On Dilbert, Part Two.

Here’s a link to “On Dilbert, Part One.” I started writing what was going to be a longer post, had something else to do, decided to publish the post as was with the intent to finish it up in the next few days. Well, that clearly didn’t happen. Earlier this year, I resolved to write Part Two, but whenever I sat down to do it, I couldn’t remember what the rest of the article was supposed to be about. Happily, while going through some boxes, I found the book that had led me to write the article in the first place.

Here’s where I left off:

I think that every person has a tendency to think that something about him is unique; this uniqueness sets him apart from the rest of humanity and it creates a sense of entitlement. In this case, we have a comic strip that touches people in such a way that many people feel it truly belongs to them and them alone. (“Them alone”? I’ll have to consult a grammatician.) We’ll go from there next time.

Apparently “next time” meant “more than three years from now.” Oh well.

A week or so before I wrote Part One, I read In Our Hands. The author, Murray, is libertarian but is resigned to the belief that the welfare state will never go away. He proposes that as long as we’re stuck with a massive federal welfare system (which includes payments to poor households, Medicare, Social Security, loans and grants for college education, subsidies for corporations, and so on and so forth), we may as well make it as simple, as transparent, as democratic, and as conducive to freedom as possible.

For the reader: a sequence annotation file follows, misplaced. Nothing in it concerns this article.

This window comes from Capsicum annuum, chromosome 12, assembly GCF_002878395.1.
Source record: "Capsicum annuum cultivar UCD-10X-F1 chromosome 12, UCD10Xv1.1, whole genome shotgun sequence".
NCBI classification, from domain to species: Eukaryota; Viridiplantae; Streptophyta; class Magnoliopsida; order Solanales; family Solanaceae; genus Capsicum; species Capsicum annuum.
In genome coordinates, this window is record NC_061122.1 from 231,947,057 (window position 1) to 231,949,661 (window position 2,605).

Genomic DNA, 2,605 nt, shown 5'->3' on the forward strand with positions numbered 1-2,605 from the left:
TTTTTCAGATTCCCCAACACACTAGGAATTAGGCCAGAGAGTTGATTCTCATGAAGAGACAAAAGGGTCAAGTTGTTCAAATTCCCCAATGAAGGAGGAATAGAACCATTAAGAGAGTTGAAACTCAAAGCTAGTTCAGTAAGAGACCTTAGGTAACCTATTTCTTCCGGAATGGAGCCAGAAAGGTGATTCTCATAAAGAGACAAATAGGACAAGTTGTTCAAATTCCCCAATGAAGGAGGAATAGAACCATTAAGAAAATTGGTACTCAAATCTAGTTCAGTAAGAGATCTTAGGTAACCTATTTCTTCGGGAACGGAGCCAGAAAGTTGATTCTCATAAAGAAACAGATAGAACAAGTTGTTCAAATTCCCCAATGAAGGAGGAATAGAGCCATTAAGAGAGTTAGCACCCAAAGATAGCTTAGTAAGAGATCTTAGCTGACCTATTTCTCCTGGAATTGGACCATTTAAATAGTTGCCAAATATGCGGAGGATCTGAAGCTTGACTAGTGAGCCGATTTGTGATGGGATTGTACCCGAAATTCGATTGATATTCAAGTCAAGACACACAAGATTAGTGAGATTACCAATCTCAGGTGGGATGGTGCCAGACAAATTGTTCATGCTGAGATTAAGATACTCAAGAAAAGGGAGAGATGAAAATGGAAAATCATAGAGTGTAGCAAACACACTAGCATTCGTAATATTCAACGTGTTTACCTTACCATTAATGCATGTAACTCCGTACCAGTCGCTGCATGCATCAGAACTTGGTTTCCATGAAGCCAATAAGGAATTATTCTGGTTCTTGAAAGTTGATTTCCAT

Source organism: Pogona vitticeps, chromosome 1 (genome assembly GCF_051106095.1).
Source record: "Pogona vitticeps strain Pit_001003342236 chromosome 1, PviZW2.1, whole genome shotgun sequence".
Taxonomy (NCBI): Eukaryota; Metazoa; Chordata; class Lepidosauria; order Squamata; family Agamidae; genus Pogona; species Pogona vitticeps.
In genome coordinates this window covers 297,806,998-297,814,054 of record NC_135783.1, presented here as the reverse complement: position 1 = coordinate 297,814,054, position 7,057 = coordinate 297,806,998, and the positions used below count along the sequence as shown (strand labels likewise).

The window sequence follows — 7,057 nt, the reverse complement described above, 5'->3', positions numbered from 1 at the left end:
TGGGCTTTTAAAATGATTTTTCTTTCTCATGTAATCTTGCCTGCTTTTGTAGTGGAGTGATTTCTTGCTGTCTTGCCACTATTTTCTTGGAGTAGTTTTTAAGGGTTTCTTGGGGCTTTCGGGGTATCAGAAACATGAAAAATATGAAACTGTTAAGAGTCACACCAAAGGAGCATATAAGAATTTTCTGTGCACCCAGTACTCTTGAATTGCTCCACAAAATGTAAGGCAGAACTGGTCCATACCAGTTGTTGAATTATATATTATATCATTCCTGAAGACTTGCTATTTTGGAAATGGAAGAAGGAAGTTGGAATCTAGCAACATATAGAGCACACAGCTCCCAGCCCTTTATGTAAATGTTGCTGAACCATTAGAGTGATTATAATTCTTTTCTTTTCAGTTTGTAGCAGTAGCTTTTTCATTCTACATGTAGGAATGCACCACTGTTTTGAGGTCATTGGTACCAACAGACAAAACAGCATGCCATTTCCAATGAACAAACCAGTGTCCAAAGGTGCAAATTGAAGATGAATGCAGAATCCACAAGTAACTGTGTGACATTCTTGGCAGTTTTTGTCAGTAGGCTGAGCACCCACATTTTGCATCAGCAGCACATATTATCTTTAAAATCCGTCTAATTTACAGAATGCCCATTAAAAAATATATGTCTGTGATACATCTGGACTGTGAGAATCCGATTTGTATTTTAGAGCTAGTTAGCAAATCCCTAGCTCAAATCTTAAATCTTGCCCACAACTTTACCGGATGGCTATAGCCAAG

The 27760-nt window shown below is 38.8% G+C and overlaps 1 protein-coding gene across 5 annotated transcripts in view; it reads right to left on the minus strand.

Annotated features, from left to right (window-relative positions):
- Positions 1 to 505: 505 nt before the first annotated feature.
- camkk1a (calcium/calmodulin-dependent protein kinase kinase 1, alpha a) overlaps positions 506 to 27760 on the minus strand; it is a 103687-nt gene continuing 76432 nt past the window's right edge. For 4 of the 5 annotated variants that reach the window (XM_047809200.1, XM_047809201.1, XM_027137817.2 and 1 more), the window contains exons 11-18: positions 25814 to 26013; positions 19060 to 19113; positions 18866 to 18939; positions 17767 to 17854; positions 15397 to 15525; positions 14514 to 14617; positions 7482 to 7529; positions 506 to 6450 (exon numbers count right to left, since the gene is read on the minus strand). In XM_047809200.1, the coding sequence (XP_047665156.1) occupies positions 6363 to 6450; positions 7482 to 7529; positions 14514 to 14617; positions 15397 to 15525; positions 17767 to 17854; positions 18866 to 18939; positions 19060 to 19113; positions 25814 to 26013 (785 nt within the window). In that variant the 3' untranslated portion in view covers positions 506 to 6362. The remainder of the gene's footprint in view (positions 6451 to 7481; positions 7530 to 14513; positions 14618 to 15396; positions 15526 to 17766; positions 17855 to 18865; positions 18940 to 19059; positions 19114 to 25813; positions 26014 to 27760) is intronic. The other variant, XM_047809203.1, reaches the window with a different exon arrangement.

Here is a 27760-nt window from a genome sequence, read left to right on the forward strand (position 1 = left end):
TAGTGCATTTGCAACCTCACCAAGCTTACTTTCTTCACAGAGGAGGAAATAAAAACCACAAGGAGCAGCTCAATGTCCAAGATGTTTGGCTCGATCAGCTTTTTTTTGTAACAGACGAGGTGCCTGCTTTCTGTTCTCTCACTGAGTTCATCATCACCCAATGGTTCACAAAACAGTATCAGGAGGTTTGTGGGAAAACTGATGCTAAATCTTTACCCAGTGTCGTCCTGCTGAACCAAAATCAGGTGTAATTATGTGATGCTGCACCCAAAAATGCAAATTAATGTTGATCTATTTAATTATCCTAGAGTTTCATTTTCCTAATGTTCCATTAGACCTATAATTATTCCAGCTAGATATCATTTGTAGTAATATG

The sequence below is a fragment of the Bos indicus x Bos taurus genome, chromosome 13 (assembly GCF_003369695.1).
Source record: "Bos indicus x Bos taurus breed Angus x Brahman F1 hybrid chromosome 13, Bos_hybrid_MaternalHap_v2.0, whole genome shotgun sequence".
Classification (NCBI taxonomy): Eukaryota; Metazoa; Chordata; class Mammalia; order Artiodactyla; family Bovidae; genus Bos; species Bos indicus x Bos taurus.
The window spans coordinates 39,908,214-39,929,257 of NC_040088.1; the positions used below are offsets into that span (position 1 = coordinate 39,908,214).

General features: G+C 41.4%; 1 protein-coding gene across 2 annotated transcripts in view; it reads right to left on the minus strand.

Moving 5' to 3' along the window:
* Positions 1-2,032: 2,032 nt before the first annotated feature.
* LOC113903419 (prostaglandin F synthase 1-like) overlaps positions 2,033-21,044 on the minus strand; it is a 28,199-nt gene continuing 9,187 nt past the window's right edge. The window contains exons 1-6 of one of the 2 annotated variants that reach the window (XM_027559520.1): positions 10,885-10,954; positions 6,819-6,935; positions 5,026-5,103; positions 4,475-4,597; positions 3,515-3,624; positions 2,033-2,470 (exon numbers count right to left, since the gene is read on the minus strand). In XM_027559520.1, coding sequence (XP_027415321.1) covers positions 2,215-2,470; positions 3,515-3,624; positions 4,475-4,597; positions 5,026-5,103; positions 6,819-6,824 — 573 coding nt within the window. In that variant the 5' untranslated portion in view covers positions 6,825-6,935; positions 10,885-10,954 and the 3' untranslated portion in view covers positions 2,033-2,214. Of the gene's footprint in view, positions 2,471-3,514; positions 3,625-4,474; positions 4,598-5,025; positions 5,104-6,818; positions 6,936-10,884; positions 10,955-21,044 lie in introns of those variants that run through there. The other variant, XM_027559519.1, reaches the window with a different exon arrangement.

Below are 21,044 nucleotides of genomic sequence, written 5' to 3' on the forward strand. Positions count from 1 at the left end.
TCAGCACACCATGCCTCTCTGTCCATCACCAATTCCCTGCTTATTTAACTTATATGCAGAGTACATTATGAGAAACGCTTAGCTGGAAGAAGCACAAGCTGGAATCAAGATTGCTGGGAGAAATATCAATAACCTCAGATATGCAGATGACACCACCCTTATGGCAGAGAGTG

Here’s the super-short version of his plan, which he calls “The Plan”:

1. Get rid of every type of federal welfare program–food stamps, TANF, Social Security, Medicare, Medicaid, scholarships, college grants, corporate subsidies, agricultural subsidies, bailouts, you name it.
2. Replace them with a (roughly) equal monthly stipend to every American citizen age 21 or older, who isn’t in jail.

He gets a little more specific in the book. For instance, Murray’s annual payment would vary based on income, from $5,000 for the highest earners up to $10,000 for those who earn less than $25,000 per year. Also, he would require each individual to spend at least $3,000 of that stipend on health insurance. He claims that five-to-ten years after initiating The Plan, the total annual expenditure would drop below what would have been spent by the welfare state as it currently exists.